I always figured that in a society with a shortage of men, the prime commodity would not be men, but *sperm*.

Picture Jerin being "milked" on a daily basis by his greedy family, who then sell the sperm to women for hard cash. Not as macho as Jerin inseminating all those women himself, but far more practical for everybody else!

Methinks the author of A BROTHER'S PRICE didn't think that far, or didn't dare to. 

Posted by A.R.Yngve

Kameron Hurley said...

Hey Ide, are you going to be at WFC?

And yea, A.R.: something tells me that if they had guys in milking stations, it'd really kill the whole "romance" aspect of the novel :) 

Posted by Kameron Hurley

Jeremy said...

I highly recommend checking out the ongoing graphic novel/comic book series, Y--The Last Man if you have not. This is a much better take on the idea-- although it's a slightly different idea, of the last man on Earth. It's played dead seriously and has some awesome lesbians.  

Posted by JeremyT

James Nicoll said...

A VOICE OUT OF RAMA had a disease that killed most males, which had the usual SF consequences: men weren't to be risked on the battlefield and they had managed to grab an enhanced social standing out of the situation (Actually, I think they started with one and just used this situation as a lever).

When the planet was finally visited, the second question that got asked was "so if some of the boys are resistant and all non-resistants die, how come all the boys aren't resistant by now?" There are at least two answers to that: either the factor that makes some live and some die from the disease isn't genetic or the partiarchy is poisoning 90% of the boys to preserve their own position. Guess which one the author chose?

A reproduction pattern I used in an RPG for a species of long range traders who didn't run across their own kind very often was stolen from a fish: the male fertilizes its sisters before birth and then dies. The females are born pregnant but the cycle isn't restarted until certain environmental cues are met. To the humans, it looked like all of the aliens were female. Since the males never got above a few grams before dying, their social status was never really an issue. 

Posted by James Nicoll

Kameron Hurley said...

My roommate actually forward me a free PDF of the first issue of The Last Man. I'm always leery of books that follow the adventures of the one lone 20-something or teen boy left in a world of women (they tend to be oh-so-predictable), but there was some great action in the first one and interesting set-ups, so I wouldn't mind reading more.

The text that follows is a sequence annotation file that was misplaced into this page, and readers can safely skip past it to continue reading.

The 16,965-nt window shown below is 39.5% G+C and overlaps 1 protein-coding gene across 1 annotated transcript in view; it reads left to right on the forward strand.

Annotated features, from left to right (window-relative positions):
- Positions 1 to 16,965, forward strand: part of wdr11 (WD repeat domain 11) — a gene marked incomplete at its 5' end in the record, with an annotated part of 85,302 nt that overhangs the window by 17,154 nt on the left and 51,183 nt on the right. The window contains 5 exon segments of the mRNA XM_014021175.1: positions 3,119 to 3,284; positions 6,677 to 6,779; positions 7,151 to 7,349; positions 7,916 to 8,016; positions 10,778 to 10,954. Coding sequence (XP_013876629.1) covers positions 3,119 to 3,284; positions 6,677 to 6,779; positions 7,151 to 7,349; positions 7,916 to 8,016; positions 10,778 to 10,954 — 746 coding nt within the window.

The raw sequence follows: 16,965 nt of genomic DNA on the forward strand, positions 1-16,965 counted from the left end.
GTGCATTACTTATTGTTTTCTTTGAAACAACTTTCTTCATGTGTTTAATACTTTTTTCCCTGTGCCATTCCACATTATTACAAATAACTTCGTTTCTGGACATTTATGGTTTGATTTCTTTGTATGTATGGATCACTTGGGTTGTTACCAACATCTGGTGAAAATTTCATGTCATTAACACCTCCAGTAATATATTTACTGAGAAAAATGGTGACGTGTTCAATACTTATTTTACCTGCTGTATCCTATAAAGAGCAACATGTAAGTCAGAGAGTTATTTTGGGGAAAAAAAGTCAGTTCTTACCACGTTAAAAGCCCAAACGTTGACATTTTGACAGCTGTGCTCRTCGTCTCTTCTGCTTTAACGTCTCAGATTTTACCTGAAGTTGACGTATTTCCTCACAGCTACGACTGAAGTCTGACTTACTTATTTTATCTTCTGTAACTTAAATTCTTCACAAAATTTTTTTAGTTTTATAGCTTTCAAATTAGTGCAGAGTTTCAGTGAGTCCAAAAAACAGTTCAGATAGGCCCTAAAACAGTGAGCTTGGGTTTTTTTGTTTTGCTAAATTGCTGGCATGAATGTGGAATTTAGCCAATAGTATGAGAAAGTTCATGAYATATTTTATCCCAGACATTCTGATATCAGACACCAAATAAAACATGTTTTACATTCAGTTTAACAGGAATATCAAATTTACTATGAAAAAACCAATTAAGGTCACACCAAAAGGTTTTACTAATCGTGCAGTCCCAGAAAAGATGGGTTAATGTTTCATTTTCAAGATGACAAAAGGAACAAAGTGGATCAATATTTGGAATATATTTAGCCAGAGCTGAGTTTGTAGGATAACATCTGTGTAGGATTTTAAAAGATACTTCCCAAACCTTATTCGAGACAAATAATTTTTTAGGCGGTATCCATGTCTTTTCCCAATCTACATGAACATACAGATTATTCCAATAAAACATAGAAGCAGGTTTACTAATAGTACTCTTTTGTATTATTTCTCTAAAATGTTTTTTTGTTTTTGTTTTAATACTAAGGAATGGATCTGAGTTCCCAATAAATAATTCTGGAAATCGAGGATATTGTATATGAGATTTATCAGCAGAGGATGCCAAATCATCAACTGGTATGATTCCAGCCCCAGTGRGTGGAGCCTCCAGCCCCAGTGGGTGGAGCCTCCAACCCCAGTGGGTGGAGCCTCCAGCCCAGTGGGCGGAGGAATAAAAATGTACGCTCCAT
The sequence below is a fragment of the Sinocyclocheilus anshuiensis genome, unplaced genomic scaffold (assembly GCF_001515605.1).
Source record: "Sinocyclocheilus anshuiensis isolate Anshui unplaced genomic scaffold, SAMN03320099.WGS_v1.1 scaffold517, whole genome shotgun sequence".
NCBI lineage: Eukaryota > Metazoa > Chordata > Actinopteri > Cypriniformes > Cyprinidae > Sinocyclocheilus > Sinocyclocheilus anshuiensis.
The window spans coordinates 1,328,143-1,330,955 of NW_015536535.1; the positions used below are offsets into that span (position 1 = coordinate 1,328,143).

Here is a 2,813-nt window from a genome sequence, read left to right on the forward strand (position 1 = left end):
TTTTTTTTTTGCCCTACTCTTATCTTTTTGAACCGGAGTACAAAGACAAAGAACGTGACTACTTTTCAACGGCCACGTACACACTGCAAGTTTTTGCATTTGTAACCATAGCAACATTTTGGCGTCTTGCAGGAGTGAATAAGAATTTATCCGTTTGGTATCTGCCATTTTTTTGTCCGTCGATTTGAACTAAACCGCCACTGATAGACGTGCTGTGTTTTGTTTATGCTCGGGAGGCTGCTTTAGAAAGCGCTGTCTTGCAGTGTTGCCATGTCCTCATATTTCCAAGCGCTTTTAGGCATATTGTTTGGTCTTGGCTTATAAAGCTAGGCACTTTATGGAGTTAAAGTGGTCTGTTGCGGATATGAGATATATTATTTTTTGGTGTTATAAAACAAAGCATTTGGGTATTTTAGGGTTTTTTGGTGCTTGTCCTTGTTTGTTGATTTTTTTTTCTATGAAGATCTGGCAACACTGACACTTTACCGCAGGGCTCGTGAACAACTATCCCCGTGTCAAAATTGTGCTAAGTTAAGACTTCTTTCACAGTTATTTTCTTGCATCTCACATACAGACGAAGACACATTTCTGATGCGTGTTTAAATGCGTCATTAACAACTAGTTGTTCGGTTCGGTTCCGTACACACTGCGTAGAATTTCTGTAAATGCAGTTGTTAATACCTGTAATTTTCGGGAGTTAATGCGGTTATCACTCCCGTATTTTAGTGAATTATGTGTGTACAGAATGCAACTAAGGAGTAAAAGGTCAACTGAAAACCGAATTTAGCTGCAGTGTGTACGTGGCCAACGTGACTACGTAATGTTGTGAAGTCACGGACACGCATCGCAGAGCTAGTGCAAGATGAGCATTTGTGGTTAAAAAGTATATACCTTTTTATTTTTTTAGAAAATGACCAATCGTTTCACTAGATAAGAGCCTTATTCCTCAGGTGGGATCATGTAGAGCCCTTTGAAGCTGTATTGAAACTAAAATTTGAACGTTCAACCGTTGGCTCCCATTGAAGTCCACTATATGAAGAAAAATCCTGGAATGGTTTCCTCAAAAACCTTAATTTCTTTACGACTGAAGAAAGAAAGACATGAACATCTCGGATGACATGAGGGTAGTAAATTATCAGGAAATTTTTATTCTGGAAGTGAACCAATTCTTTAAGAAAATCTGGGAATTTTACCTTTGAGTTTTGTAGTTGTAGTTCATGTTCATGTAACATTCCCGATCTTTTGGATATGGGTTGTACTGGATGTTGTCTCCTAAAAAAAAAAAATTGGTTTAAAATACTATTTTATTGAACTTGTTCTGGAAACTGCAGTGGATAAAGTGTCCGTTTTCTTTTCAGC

I just wish the damn things weren't so expensive. 

Posted by Kameron Hurley

jeff said...

You might try half.com for used copies of Y: The Last Man. Or, you know, put up a wish list somewhere on yer blog and maybe somebody would buy it for ya.

Y has its problems too, but it tries to cover a lot more bases, sketches out the various ways that different women react to the situation of having all of the men dying. It could be used as a feminist primer, actually, in that way, because there are sort of 1st, 2nd and 3rd wave feminists represented (in my opinion) by various groups of women.

But, um, you already know it's good. I'm just sayin'. :) 

Posted by jeffliveshere

Kameron Hurley said...

I think what fascinates me most about all (?) of these female-dominated societies that we create in fiction (oh yea, I'm just as guilty) revolve around killing off all the men or having some kind of disease or genetic mutation that makes it so wildly fewer men are born.

And yet, in our own society(ies), men and women are mostly 50-50, and it's male dominated. Why can't we have a female-dominated society that's 50-50? What would have to happen (besides all the men dying), for that to come about? Obviously, we have some historical examples. Few, but they exist.

I've had some success writing about/creating egalitarian societies with a 50/50 (or so) gender split, but even in God's War, women run the show because all the men go off to war at 16, and most of them don't come back.

What about a Lysistrata-like overthrow where women refused to have children until they got equal rights, and that eventually led to a matriarchy holding dominance? I guess that sort of mass-action doesn't hold water.

At core, I think we, men and women, believe that men are so much more physically powerful than women that even if there were a 1/3 men to women ratio, women would be beaten into submission.

I tend to disagree with that. I think there have to be ways to construct matriarchies that don't involve murdering half your population. Oddly enough, as writers, it seems it's much easier for us to just kill half the population than think through other alternatives.

Hm. This has got me to thinking... 

Posted by Kameron Hurley

betsyl said...

i know _a brother's price_ had a lot of problems but i liked it anyway.

i did notice that their medical system was a touch wacky, but i hadn't noticed the syphilis/sperm count issue.